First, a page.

Semi-trucks are responsible for moving about 70% of all freight across the United States, with 80% of communities relying on these deliveries. Freight trucks and their operators are therefore critical to keeping the United States moving and supplied.

However, these trucks pose a substantial risk to other vehicles on the road, with over 400,000 accidents annually involving large trucks, including over 4,000 with fatalities. That’s why you need to take every precaution to reduce your risk of being part of those statistics. Consider these eight tips for improving your safety while driving around semi-trucks.

1. Reduce Distractions

It’s always a good idea to reduce distractions while driving to reduce the risk of any sort of accident. In fact, Colorado Revised Code § 42-4-239 (2021) makes it illegal to us a cell phone for texting or other “forms of manual transmission,” such as using the Internet or social media, while operating a motor vehicle.

Driving near a semi-truck requires extra diligence because of its sheer size, which reduces the amount of room they have to make corrections while maintaining their lane. When you’re near a semi-truck, reduce as many distractions as possible. This includes not working the radio, navigation system, or even drinking or eating. The more attentive you are to the trucks around you, the earlier you can respond to a changing condition and avoid an accident.

2. Keep Your Distance

Part of the challenge for semi-trucks is the sheer weight they haul, with loads often as much as 80,000 pounds. This is why semi-trucks take a little while to get up to speed and why they require so much stopping distance. That said, give trucks plenty of room when driving behind them or ahead of them.

You may not know it, but truck drivers colloquially call the area directly in front of their rig the “dead zone”. It’s gotten this name because when someone pulls in front of the rig, it may not have enough time to stop. The amount of weight momentum behind the truck will cause significant damage and injuries if that car stops suddenly.

3. Only Pass On the Driver’s Side

Whenever possible, pass quickly on the driver’s side of the semi-truck cab. This is the side of the truck with the smallest blind spot, making it more likely that the driver will see you while you’re passing. Further, make sure to increase your speed while staying within the speed limit so that you get by them quickly. The driver’s side is also the area where you’re least likely to get caught between the truck and guard rails or a ditch.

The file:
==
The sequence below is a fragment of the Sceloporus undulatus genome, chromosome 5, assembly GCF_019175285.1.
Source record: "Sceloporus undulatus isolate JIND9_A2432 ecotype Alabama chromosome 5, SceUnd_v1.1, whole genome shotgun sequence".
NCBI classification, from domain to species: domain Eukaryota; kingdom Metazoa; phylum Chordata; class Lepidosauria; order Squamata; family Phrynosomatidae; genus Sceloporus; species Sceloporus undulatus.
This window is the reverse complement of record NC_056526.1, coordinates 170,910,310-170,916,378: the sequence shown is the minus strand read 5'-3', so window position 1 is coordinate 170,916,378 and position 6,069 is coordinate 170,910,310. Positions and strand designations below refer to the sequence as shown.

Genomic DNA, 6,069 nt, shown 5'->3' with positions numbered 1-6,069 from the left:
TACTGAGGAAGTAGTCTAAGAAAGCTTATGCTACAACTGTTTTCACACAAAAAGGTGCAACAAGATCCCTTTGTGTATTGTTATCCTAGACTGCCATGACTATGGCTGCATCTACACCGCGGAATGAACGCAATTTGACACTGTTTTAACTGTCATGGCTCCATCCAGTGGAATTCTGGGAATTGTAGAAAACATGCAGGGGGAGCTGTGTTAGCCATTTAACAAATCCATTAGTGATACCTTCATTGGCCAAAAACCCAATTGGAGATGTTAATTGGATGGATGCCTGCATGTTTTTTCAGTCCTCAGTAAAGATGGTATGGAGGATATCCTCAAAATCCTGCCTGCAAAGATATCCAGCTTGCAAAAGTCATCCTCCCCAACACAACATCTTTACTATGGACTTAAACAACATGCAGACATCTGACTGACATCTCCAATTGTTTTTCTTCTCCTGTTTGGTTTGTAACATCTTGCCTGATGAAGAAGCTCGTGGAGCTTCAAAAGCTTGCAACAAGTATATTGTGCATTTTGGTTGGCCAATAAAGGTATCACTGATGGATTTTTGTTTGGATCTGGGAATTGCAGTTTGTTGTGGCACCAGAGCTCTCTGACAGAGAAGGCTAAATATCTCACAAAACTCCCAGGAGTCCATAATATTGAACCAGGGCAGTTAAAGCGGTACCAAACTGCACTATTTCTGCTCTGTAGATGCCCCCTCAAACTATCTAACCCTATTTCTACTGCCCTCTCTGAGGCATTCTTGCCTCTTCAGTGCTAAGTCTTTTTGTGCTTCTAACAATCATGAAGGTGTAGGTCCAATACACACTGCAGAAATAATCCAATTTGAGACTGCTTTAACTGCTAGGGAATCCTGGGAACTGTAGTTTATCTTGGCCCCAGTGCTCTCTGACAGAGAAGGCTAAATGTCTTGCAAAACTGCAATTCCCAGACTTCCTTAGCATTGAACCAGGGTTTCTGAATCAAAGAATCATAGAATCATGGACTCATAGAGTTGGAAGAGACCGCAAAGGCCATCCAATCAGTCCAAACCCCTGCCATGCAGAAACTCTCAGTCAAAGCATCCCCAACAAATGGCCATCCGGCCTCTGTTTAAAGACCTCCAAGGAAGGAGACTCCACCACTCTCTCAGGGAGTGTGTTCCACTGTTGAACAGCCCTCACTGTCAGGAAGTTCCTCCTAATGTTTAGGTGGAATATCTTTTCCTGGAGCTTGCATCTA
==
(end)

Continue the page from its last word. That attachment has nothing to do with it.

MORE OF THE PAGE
4. Be Mindful of Blind Spots

Blind spots are a major issue for semi-trucks because of the physical dimensions of their load. Trailers commonly extend about 50 feet behind the cab, creating a complete blind spot behind the trailer, with significant blind spots to the sides as well. Further, the cab sits up high, creating a blind spot for about 20 feet in front of the truck. If the driver can’t see you, there’s no way for them to avoid a collision if they need to change lanes.

If you’re behind a truck, the rule of thumb is that they cannot see if you cannot see their mirrors. While driving alongside a truck, if you cannot see the face of the driver in the mirror, it’s likely they will not see you either.

5. Avoid Driving Alongside Them

The longer you spend alongside a semi-truck, the higher the risk you run of that truck needing to merge over and the driver not seeing you. If you find yourself stuck next to a semi-truck, either increase your speed a little to get past it or consider slowing down. You’re safer slowing down a bit and getting behind a semi-truck rather than ending up under its tires.

6. Consider The Implications of High Wind

We’ve all experienced how high wind can increase the difficulty of handling your vehicle. Now imagine driving a 50-foot-long, 13-foot-tall wall. The wind pushes against it, and the skill of the driver keeps it in its lane. However, a sudden gust of wind can cause the trailer to move unexpectedly. If you’re driving in high-wind conditions, give the trucks on the road a little extra room and exercise more caution when deciding whether to pass them or not.

7. Understand Wide Turns

As you’ve likely seen while driving, trucks need some extra room while turning to allow them to pivot the trailer properly around corners. If you’re in a left turn lane, make sure to stay behind the stop bar to allow them the room they need. If there are multiple lanes turning right, be sure to stay back to give them the room they require to avoid causing an accident.

8. Adjust For Weather

Finally, make sure that you consider how weather affects a truck driver’s ability to control their rig. If it’s raining or snowy, the truck will require additional distance to stop, so provide them some extra room. Likewise, because they sit up so high fog can reduce their visibility more than yours, so drive with extra caution in foggy conditions.

Despite doing everything you can to stay safe, there’s still a risk of having an accident with a semi-truck. If you’re involved in a semi-truck accident, call to schedule your free truck accident consultation with the legal experts at Matlin Injury Law.